Successful flight demonstrations show what a detect and avoid (DAA) system on board an uncrewed aerial vehicle (UAV) can achieve in real-life collision scenarios.
Live flight demonstrations were recently carried out with the rotary-wing UAV SKELDAR V-200 using a DAA system that can automatically manoeuvre the UAV around intruder aircraft. An important milestone in the development of the European Detect and Avoid System (EUDAAS), the flights proved that DAA technology is capable of mitigating the risks involved when crewed and uncrewed aircraft share the same airspace. The demonstrations included live intruder encounters performed by a crewed lightweight aircraft. They showcased the DAA system’s capabilities in both cooperative and non-cooperative collision course scenarios and are a key step in the EU-funded PJ13 – W2 ERICA project’s objective to achieve safe UAV operation in controlled airspace. As reported in a news item posted on the ‘Asia-Pacific Defence Reporter’ website, the DAA system is based on the European DAA concept and technology developed over the years for both military and civil use. It is currently undergoing further development through the EUDAAS programme as well as validation as part of the European SESAR programme. The system is also being standardised by the European Organisation for Civil Aviation Equipment.
A key role in different sectors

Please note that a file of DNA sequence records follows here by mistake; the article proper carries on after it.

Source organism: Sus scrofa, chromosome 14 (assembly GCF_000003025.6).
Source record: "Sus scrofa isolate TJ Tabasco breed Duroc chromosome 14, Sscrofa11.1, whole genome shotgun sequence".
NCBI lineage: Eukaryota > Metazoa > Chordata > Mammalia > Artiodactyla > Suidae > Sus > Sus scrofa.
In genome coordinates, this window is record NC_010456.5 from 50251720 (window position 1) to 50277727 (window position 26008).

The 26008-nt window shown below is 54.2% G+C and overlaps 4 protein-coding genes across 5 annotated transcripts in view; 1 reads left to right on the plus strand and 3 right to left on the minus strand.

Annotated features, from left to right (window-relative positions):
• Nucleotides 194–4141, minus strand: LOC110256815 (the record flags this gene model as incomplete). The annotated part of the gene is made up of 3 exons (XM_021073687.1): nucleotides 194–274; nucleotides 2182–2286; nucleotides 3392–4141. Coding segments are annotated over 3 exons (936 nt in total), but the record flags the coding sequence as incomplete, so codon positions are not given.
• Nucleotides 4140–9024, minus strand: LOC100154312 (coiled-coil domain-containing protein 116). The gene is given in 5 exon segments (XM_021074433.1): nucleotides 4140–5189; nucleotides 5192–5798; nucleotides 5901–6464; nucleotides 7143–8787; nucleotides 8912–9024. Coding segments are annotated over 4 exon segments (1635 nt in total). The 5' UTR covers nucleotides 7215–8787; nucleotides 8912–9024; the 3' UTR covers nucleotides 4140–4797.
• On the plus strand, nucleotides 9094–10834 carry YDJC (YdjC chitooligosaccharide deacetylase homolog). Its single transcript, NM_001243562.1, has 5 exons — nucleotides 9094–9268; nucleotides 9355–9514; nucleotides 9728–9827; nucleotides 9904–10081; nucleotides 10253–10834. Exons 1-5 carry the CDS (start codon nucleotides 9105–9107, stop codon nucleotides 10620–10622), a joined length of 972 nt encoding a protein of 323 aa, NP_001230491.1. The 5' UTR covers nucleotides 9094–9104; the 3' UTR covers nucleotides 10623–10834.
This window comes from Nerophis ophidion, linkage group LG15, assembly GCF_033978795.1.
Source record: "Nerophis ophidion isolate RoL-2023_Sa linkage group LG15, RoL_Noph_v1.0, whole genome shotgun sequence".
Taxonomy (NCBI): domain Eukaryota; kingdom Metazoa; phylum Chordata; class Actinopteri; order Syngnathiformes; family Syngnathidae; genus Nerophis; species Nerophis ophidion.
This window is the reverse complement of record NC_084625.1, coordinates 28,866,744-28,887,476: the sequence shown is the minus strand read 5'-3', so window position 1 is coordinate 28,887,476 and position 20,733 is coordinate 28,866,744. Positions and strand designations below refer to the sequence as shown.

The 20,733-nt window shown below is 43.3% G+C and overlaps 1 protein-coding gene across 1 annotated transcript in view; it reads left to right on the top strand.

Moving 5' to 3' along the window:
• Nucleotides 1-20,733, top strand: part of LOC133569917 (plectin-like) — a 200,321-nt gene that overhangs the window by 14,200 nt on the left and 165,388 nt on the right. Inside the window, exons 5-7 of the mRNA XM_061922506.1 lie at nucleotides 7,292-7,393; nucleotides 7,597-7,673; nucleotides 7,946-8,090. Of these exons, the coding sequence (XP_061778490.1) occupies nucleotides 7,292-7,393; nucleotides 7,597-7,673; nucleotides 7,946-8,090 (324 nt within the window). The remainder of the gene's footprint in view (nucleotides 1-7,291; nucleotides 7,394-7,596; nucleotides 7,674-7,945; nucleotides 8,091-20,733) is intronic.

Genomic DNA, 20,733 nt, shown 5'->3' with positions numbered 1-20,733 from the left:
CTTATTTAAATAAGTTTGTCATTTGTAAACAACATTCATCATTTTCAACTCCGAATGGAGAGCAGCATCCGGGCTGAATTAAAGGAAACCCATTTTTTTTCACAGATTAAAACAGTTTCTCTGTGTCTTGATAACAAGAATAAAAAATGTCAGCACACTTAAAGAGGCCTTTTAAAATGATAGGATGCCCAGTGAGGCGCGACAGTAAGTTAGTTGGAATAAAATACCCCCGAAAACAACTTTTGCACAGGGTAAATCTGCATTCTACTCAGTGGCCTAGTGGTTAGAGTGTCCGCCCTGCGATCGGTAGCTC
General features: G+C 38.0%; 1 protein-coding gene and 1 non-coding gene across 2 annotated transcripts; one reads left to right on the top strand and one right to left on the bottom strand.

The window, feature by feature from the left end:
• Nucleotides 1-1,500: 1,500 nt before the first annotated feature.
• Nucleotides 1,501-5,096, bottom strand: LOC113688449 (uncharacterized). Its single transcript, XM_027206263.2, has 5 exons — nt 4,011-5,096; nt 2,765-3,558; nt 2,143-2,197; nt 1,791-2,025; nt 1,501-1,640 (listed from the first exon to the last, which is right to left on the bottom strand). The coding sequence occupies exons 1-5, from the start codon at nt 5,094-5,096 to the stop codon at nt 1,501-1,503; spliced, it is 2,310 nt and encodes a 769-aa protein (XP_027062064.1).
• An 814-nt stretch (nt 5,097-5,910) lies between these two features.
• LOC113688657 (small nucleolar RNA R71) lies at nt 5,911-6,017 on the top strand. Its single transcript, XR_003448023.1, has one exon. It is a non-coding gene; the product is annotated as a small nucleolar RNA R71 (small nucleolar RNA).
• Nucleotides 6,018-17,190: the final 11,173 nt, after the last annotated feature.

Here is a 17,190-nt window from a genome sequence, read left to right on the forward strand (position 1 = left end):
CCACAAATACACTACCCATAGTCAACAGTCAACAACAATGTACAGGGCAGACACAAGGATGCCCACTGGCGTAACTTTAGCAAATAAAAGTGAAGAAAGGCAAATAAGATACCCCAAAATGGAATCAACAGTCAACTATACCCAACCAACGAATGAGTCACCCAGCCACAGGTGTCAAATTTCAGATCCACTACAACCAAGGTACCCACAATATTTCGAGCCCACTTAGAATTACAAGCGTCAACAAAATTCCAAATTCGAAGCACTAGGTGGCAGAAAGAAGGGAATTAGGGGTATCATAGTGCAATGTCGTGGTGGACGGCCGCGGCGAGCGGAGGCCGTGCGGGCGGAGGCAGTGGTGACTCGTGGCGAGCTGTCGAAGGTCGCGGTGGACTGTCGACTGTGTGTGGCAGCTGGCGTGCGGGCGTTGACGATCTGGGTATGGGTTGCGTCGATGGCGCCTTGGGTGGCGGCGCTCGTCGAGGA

“The Detect and Avoid System is an important step towards the integration of operating several air vehicles, manned and unmanned in the same airspace. It will enable numerous applications in the future where unmanned systems will play a key role in the civilian, law enforcement as well as military sectors,” states DAA programme manager Björn Sjögren of UMS SKELDAR in the same news item. UMS SKELDAR is a joint venture between PJ13 – W2 ERICA project partner Saab and UMS AERO Group, and it is also the manufacturer of the SKELDAR V-200 UAV used in the demonstrations. Sjögren provides further information on the system’s operation: “Combining the sensors for detection, such as EO/IR, AIS, ADSB, [electro-optical/infra-red, automatic identification system, automatic dependent surveillance broadcast] active and passive radars, are already increasing the situational awareness for the operator. Adding an avoid system that can propose manoeuvres to ‘remain well clear’ from others or engaging automatic manoeuvring in a later stage to avoid collision using and coordinating with known standards adds another security layer for both manned and unmanned vehicles. A DAA system that contributes to safe flights will soon enable UASs to operate safely in shared airspace with both manned and unmanned aircraft, significantly expanding the flexible use of these vehicles and their operations.” “We are delighted to be a part of this ground-breaking programme,” remarks Sjögren. “The flight demonstration enabled us to showcase the innovative Detect and Avoid System in a real scenario and was a complete success. This technology will ultimately enable a future of enhanced autonomy and safety in unmanned aviation, with the goal to enable the SKELDAR V-200 to become fully operational in civilian airspace.” The PJ13 – W2 ERICA (Enable RPAS Insertion in Controlled Airspace) project ends in March 2023.